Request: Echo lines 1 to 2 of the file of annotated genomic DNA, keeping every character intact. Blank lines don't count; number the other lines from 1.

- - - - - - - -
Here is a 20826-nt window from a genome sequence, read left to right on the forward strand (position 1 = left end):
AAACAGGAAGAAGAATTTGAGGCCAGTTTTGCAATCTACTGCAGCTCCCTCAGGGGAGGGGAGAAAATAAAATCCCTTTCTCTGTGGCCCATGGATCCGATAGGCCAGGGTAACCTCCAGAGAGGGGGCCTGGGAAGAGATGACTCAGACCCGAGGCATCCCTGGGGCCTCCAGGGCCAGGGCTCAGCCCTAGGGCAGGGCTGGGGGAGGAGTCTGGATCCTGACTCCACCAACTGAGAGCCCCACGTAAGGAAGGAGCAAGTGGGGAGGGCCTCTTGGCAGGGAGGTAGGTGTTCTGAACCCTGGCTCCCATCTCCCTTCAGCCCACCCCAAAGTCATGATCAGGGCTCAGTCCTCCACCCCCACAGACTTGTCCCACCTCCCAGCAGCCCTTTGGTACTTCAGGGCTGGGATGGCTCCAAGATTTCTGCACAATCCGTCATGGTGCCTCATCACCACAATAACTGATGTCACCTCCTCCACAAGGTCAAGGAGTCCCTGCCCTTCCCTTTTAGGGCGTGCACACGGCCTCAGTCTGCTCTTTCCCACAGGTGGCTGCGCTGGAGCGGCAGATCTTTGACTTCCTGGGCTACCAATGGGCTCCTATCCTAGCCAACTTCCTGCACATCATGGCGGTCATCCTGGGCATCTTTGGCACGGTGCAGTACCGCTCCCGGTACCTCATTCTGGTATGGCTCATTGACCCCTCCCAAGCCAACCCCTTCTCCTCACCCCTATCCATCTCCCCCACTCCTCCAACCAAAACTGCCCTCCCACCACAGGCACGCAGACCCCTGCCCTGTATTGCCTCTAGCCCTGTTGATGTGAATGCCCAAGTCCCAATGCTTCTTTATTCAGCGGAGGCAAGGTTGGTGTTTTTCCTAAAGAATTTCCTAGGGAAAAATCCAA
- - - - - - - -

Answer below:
Here is a 20826-nt window from a genome sequence, read left to right on the forward strand (position 1 = left end):
AAACAGGAAGAAGAATTTGAGGCCAGTTTTGCAATCTACTGCAGCTCCCTCAGGGGAGGGGAGAAAATAAAATCCCTTTCTCTGTGGCCCATGGATCCGATAGGCCAGGGTAACCTCCAGAGAGGGGGCCTGGGAAGAGATGACTCAGACCCGAGGCATCCCTGGGGCCTCCAGGGCCAGGGCTCAGCCCTAGGGCAGGGCTGGGGGAGGAGTCTGGATCCTGACTCCACCAACTGAGAGCCCCACGTAAGGAAGGAGCAAGTGGGGAGGGCCTCTTGGCAGGGAGGTAGGTGTTCTGAACCCTGGCTCCCATCTCCCTTCAGCCCACCCCAAAGTCATGATCAGGGCTCAGTCCTCCACCCCCACAGACTTGTCCCACCTCCCAGCAGCCCTTTGGTACTTCAGGGCTGGGATGGCTCCAAGATTTCTGCACAATCCGTCATGGTGCCTCATCACCACAATAACTGATGTCACCTCCTCCACAAGGTCAAGGAGTCCCTGCCCTTCCCTTTTAGGGCGTGCACACGGCCTCAGTCTGCTCTTTCCCACAGGTGGCTGCGCTGGAGCGGCAGATCTTTGACTTCCTGGGCTACCAATGGGCTCCTATCCTAGCCAACTTCCTGCACATCATGGCGGTCATCCTGGGCATCTTTGGCACGGTGCAGTACCGCTCCCGGTACCTCATTCTGGTATGGCTCATTGACCCCTCCCAAGCCAACCCCTTCTCCTCACCCCTATCCATCTCCCCCACTCCTCCAACCAAAACTGCCCTCCCACCACAGGCACGCAGACCCCTGCCCTGTATTGCCTCTAGCCCTGTTGATGTGAATGCCCAAGTCCCAATGCTTCTTTATTCAGCGGAGGCAAGGTTGGTGTTTTTCCTAAAGAATTTCCTAGGGAAAAATCCAA